“With so many pressing issues before us — income inequality, racial justice, reproductive rights, clean air, clean water, climate change, and more — it might seem like philanthropic investment in building public places misses the mark in terms of making social, economic, and environmental gains. Yet to solve any problem before us, especially a big one, we must protect the free exchange of ideas among all people, especially people whose perspectives and backgrounds differ. We must relearn how connected we are to one another — that my prosperity and well-being depends on your prosperity and well-being.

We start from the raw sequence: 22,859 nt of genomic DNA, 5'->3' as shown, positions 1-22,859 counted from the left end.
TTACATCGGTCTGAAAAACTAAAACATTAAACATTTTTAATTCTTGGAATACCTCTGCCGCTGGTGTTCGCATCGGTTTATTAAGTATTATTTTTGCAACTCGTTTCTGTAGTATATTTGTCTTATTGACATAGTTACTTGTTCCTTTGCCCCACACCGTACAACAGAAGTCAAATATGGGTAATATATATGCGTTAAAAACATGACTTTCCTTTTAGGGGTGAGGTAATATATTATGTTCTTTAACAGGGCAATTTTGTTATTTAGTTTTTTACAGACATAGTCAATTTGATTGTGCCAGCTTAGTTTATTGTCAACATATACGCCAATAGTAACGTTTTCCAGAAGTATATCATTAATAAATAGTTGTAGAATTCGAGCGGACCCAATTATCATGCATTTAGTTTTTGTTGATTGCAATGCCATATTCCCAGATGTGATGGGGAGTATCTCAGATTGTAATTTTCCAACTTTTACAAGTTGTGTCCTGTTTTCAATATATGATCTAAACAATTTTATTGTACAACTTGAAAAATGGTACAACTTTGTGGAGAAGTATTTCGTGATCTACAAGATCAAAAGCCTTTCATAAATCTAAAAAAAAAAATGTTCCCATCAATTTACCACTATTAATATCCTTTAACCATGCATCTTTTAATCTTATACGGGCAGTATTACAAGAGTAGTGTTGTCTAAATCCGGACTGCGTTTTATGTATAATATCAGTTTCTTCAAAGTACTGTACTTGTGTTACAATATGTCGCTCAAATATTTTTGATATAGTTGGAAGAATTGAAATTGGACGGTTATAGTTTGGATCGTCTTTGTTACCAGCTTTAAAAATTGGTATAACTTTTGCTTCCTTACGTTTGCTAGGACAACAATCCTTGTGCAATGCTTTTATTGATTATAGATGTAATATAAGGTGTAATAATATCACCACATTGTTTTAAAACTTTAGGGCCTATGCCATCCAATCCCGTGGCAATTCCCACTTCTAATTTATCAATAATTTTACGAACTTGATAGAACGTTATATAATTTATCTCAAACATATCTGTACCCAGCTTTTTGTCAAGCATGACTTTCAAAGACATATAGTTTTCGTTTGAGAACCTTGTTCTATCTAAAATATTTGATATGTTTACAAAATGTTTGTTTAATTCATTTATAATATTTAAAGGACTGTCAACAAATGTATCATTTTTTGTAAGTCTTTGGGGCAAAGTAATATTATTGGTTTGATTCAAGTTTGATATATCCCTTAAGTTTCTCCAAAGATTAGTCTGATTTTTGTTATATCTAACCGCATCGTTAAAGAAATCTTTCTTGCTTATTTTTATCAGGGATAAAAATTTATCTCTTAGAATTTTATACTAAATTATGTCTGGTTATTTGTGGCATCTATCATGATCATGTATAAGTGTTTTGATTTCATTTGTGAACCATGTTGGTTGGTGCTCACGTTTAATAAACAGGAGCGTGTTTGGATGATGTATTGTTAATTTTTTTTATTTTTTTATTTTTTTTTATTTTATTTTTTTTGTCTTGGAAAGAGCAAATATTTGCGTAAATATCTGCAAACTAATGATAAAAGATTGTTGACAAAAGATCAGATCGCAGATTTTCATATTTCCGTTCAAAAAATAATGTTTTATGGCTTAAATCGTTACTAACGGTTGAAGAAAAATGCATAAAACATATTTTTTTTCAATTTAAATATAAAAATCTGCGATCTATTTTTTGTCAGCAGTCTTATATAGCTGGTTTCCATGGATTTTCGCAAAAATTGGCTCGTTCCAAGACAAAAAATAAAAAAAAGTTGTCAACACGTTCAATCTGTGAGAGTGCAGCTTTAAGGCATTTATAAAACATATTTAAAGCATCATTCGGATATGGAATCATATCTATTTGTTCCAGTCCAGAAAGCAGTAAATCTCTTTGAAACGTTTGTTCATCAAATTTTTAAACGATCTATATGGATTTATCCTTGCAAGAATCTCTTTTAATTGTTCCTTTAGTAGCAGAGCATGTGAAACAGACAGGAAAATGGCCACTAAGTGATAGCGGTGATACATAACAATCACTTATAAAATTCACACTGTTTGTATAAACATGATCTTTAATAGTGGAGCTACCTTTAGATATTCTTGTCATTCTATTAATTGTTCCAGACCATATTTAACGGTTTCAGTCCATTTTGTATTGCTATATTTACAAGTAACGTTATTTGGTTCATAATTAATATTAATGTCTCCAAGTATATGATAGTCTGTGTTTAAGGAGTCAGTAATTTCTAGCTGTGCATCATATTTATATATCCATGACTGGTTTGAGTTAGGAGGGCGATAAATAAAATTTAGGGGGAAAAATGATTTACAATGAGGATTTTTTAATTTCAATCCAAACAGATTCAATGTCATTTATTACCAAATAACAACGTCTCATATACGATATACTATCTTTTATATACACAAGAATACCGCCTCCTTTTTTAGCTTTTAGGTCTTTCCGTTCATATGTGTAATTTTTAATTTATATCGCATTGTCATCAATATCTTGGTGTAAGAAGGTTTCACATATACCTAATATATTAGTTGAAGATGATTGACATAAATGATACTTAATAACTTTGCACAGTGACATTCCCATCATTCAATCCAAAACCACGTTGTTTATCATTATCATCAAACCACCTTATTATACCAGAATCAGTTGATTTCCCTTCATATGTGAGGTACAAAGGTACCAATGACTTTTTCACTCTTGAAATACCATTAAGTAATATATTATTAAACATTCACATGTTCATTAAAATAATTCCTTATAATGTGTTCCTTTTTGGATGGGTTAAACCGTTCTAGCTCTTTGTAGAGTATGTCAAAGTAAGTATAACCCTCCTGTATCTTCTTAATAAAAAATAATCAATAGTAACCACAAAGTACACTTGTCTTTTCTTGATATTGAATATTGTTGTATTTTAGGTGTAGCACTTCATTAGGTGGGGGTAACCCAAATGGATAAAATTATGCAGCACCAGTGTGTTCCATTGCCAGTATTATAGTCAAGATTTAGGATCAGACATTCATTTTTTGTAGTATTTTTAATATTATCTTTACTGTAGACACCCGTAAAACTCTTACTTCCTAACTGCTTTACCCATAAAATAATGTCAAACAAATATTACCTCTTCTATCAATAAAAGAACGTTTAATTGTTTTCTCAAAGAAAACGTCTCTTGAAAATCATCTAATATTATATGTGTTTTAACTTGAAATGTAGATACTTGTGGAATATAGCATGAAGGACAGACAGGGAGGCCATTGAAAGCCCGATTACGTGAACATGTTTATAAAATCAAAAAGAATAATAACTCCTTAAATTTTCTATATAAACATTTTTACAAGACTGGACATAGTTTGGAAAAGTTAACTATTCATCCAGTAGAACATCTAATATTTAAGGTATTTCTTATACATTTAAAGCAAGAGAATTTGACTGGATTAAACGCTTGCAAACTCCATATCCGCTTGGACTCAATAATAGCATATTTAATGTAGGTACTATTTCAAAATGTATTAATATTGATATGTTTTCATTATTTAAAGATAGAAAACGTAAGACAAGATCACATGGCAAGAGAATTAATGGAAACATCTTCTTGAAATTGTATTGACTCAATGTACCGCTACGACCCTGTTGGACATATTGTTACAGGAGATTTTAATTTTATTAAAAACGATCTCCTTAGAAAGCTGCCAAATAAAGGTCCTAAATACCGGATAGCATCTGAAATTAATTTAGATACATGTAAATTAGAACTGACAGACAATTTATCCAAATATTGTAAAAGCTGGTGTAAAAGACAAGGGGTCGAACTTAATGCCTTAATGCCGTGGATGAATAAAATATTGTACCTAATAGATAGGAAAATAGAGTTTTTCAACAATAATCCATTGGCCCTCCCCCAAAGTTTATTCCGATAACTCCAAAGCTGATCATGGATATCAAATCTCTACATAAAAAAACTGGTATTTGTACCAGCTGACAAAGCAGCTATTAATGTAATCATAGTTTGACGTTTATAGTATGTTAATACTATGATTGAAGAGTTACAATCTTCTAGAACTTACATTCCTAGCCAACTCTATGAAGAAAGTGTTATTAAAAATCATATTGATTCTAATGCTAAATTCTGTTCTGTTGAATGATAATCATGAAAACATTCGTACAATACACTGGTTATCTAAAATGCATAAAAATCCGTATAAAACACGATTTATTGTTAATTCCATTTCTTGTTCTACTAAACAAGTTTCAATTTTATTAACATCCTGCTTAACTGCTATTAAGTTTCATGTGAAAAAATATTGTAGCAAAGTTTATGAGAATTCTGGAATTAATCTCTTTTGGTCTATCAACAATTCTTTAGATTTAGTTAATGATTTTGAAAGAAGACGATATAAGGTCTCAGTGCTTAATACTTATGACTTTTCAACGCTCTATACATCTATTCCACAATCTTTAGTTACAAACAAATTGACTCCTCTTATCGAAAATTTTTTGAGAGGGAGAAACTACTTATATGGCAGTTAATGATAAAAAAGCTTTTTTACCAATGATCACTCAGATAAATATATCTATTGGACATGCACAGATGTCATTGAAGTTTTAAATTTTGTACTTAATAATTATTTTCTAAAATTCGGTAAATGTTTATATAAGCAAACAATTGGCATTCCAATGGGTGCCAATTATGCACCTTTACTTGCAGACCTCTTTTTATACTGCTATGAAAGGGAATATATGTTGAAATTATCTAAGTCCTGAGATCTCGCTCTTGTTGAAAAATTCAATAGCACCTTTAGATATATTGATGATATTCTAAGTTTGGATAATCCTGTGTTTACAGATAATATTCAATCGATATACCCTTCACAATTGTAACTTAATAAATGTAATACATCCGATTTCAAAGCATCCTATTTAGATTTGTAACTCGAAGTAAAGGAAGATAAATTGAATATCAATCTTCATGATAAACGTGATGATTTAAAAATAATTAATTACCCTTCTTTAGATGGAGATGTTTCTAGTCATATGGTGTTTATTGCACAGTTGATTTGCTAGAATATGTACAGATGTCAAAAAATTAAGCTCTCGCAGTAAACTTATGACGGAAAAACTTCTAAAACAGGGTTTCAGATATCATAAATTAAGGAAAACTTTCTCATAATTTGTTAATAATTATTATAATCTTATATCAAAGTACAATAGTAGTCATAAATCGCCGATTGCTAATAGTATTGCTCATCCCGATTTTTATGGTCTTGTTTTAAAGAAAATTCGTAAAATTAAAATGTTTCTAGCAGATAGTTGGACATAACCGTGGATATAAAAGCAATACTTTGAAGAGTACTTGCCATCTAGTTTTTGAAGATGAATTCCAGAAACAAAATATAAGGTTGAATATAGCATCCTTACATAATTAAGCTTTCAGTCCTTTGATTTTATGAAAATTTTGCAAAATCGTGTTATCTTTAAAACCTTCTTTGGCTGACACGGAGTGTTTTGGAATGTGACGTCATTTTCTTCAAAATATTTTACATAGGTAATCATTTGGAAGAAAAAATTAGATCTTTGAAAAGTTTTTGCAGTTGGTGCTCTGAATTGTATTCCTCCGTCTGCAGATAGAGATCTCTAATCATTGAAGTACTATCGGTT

“In public places, discourse can flow freely, whether we’re simply taking in the world around us or playing a game of checkers with a stranger. In these trying times, public places might just be what replenish our democracy.”
Dana Bourland of The JPB Foundation shares the critical importance of the civic commons in protecting fundamental human rights in this month’s The Chronicle of Philanthropy.
Image credit: Akron Civic Commons